Background: Neurodegenerative diseases might affect social cognition in various ways depending on their components (theory of mind, emotional processing, attribution bias, and social perception) and the subtype of dementia they cause. This review aims to explore this difference in cognitive function among individuals with different aetiologies of dementia.
Methods: The following databases were explored: MEDLINE via PubMed, Cochrane Library, Lilacs, Web of Science, and PsycINFO. We selected studies examining social cognition in individuals with neurodegenerative diseases in which dementia was the primary symptom that was studied. The neurodegenerative diseases included Alzheimer's disease, Lewy body disease and frontotemporal lobar degeneration. The search yielded 2,803 articles.
Results: One hundred twenty-two articles were included in the present review. The summarised results indicate that people with neurodegenerative diseases indeed have deficits in social cognitive performance. Both in populations with Alzheimer's disease and in populations with frontotemporal dementia, we found that emotional processing was strongly affected. However, although theory of mind impairment could also be observed in the initial stages of frontotemporal dementia, in Alzheimer's disease it was only appreciated when performing highly complex task or in advanced stages of the disease.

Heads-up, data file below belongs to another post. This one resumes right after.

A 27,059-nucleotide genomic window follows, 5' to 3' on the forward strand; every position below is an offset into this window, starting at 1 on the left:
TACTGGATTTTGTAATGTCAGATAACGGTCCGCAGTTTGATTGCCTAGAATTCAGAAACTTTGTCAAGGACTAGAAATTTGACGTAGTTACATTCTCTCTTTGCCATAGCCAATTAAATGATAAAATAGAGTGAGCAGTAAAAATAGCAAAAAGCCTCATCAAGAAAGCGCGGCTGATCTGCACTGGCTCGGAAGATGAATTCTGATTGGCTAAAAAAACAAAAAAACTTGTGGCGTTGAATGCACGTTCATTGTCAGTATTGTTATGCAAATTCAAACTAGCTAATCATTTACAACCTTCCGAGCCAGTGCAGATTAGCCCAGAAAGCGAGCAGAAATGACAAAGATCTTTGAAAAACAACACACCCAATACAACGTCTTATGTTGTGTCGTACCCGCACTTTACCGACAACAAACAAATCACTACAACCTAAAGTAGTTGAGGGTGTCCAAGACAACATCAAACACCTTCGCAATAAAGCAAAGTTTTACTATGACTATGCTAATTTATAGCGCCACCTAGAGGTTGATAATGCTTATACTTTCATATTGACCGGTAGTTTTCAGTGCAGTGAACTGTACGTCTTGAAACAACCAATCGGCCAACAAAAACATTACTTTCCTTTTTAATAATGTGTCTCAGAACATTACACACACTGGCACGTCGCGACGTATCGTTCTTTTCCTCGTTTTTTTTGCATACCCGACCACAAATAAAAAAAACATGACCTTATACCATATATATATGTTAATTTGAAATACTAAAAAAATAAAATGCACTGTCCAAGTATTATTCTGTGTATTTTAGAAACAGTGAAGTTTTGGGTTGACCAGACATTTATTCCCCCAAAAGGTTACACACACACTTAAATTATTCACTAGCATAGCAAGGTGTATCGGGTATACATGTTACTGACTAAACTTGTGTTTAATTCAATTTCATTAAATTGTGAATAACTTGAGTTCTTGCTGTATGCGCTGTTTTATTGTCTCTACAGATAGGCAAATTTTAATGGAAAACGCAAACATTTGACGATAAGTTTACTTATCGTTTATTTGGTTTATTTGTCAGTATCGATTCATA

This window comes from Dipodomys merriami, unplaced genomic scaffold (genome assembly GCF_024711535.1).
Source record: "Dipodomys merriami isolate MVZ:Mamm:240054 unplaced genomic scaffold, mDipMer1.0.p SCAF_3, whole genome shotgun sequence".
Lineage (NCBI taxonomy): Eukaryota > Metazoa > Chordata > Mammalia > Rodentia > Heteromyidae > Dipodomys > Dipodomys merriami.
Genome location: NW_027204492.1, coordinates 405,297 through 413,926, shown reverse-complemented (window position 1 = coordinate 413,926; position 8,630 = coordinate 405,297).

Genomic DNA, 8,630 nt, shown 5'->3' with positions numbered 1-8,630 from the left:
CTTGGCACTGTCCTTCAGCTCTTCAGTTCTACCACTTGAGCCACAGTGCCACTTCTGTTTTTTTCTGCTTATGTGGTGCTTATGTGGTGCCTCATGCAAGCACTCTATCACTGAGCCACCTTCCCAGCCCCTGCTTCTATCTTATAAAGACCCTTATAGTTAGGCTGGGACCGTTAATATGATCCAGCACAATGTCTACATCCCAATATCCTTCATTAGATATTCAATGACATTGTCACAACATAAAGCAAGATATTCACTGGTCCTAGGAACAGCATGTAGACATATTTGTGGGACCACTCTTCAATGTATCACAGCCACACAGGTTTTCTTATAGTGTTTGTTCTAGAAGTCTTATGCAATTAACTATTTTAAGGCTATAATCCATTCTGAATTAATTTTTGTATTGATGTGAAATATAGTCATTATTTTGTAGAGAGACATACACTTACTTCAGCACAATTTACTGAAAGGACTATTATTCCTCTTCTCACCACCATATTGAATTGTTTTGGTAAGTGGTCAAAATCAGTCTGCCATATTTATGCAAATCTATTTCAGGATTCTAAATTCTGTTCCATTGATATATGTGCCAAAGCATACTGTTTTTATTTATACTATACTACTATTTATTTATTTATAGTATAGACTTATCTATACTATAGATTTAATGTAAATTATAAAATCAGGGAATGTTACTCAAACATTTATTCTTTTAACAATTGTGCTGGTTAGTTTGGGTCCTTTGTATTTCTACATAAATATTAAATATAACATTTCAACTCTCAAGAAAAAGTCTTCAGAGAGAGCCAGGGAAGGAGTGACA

Conclusions: Each type of dementia has a differential profile of social cognition deterioration. This review could provide a useful reference for clinicians to improve detection and diagnosis, which would undoubtedly guarantee better interventions.
Systematic review registration: https://www.crd.york.ac.uk/prospero/display_record.php?ID=CRD42020152562, PROSPERO, identifier: CRD42020152562.
Keywords: attribution bias; dementia; emotional processing; neurodegenerative disease; social cognition; social perception; theory of mind.
Copyright © 2022 Setién-Suero, Murillo-García, Sevilla-Ramos, Abreu-Fernández, Pozueta and Ayesa-Arriola.